Mani Ratnam's 'Cheliyaa', starring Karthi and Aditi Rao Hydari, hits the screens today. Here we tell you what to expect and not to expect from the romantic drama.
Varun (Karthi) is a fighter pilot who has been subjected to rigorous imprisonment as a prisoner of war in Pakistan. All that he has to fall back on during his internment are the memories of his sweetheart Leela Abraham (Aditi).
In the run up to the Kargil War in late 1990s, Varun had a brush with Dr. Leela as a patient. Their relationship went through ups and downs mainly because of what type of individuals they were, not because of any other factor.
What did Leela do when she realized (or should we say assumed?) that the man she is deeply in love with is actually self-centred and may be looking down upon her? What role does Varun's self-image of being a violence-inclined soldier play in the way the relationship unfolds? Will it be a happy ending or, as Varun says as a narrator in a scene, is he going to descend into darkness from where there is no return?
Answers to these questions are found in the second half.
Like 'Sakhi', 'Ye Maya Chesave', 'Yeto Vellipoyindi Manasu' and 'OK Bangaram', 'Cheliyaa' is a conversational, character-driven romantic drama.
First things first. If you are prepared to watch a lead pair who seem to converse too much with their eyes in their very first normal meet-up, all while dancing in style, then this is your kind of film. If you are prepared to watch a female lead who doesn't like to take it lying down, and whose man is ready to repeatedly pamper her by saying that he is always less than her, 'Cheliyaa' is your kind. If you are prepared to watch more of the same in the second half, take your call.
Mani Ratnam-style mild humour comes to the fore as soon as Varun falls for Leela, a strong-minded professional who is not easy to crack. Through and through, they affirm love for each other, go on the verge of a break-up, affirm their love for each other, go on the verge of a...
All this starts seeming way too repetitious. A major drawback of this film is that, having watched a 'Roja', a 'Sakhi', an 'OK Bangaram', it's very hard not to feel that Mani is offering the same old stuff with a few added flavours.
There comes a point where the soldier declares that his nature is destruction ('Na swabhavam vidhvamsam'). He feels that the girl is in total contrast to his nature. Even the landscapes are poles apart: the serene, picturesque Kashmir locales where the love blossoms, and the inhuman, crazy jail where bigots torture Indian soldiers.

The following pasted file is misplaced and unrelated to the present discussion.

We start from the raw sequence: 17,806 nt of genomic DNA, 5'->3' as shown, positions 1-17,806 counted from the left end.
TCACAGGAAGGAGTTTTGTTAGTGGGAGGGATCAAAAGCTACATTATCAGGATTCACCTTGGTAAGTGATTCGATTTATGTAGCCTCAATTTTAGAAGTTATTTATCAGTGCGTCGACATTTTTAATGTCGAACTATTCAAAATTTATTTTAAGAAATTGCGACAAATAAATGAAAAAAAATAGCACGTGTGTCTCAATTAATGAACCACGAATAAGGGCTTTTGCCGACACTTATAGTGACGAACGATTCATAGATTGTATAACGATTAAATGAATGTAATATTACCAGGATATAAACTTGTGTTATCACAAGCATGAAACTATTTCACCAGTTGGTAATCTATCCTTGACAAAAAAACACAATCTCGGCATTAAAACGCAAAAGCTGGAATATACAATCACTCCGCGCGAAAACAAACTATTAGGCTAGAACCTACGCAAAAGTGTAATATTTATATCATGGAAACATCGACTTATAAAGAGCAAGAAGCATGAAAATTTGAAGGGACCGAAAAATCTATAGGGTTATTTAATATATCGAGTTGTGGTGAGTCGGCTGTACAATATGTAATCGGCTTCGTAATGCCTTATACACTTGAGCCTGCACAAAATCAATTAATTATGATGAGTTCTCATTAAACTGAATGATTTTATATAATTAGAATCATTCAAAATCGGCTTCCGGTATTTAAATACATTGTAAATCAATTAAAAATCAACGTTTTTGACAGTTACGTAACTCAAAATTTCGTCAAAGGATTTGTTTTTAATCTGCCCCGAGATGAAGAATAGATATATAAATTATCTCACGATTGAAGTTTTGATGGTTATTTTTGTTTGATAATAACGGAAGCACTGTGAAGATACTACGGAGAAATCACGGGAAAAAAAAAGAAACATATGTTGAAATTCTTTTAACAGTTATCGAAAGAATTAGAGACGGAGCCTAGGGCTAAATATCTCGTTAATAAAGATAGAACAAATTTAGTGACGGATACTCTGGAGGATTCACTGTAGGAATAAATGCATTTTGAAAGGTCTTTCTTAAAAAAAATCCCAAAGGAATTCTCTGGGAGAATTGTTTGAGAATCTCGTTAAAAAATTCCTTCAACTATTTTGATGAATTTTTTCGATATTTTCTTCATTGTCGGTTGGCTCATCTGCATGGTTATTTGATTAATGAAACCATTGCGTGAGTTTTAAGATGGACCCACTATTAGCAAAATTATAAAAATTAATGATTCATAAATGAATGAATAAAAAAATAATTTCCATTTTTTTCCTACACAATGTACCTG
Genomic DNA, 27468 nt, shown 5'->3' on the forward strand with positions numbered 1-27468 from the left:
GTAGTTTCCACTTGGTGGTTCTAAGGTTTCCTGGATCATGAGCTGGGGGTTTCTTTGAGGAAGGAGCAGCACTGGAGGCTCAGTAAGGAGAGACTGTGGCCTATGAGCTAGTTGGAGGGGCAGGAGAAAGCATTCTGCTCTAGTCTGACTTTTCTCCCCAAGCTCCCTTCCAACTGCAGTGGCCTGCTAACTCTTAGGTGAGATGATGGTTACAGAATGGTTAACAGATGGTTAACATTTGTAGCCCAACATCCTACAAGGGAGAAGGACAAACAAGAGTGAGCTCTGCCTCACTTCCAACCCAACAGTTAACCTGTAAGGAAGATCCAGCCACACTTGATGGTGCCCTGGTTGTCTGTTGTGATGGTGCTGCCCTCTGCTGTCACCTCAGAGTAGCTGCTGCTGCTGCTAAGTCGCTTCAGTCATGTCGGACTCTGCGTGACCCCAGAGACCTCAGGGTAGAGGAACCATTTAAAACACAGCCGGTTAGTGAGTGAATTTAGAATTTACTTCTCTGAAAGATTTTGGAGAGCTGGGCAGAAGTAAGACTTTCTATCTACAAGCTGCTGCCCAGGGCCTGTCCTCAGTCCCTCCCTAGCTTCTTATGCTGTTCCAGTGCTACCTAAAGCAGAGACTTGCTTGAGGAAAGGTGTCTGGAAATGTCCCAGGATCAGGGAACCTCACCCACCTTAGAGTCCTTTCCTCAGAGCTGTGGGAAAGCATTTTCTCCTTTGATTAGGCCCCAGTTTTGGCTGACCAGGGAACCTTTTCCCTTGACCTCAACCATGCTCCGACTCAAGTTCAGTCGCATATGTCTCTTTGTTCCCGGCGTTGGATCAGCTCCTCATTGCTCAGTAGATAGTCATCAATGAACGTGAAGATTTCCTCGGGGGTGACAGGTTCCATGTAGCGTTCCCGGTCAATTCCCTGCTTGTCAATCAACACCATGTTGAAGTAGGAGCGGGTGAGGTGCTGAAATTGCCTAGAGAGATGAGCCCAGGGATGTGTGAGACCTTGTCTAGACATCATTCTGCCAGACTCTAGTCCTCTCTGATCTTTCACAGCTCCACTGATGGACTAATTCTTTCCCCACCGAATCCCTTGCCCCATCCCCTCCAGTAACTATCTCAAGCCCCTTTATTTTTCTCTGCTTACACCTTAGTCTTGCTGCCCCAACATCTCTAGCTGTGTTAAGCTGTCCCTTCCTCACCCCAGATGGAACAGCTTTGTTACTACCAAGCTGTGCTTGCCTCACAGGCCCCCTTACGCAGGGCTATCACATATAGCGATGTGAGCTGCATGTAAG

When Varun, a PoW on the run, smiles breezily during the interval scene, it's hard to find it convincing. Is he just out from a boarding school, out to enjoy holidays after a grueling exam schedule, is what you might feel!
The scene where Varun and Leela go on an outing is breathtakingly dialogic. Watch it for how Leela talks about how she always knew she was destined to meet Varun. It's surreal. Mani's layered narration gives a rich conversational romance. Tender emotions are interspersed with vehement affirmations here and there.
Despite those unusual moments, 'Cheliyaa' seems to drag on endlessly. Soon after the interval, when Karthi is doing the same, the drop in tempo is clear.
Karthi's light-hearted subtlety and Aditi's intense eyes are a welcome contrast. If in the first half, Aditi scores over her co-star with her expressive emoting, in the second half, every time Karthi has to say something big or go through something shattering, he is at his marvellous best. His act in the climax should fetch him superlative accolades.
Between the music and the cinematography, the latter is the clear winner. Ravi Varman's lens deliver a visual poetry. AR Rahman's songs have lost their appeal for the average audience. The BGM in the second half is up-to-the-mark. A Sreekar Prasad's editing is A-rated.
'Cheliyaa' has shades of some of the character-driven love stories. However, the lack of a strong conflict point, an engaging story line and no highs in terms of songs do the film in. Technical elements score.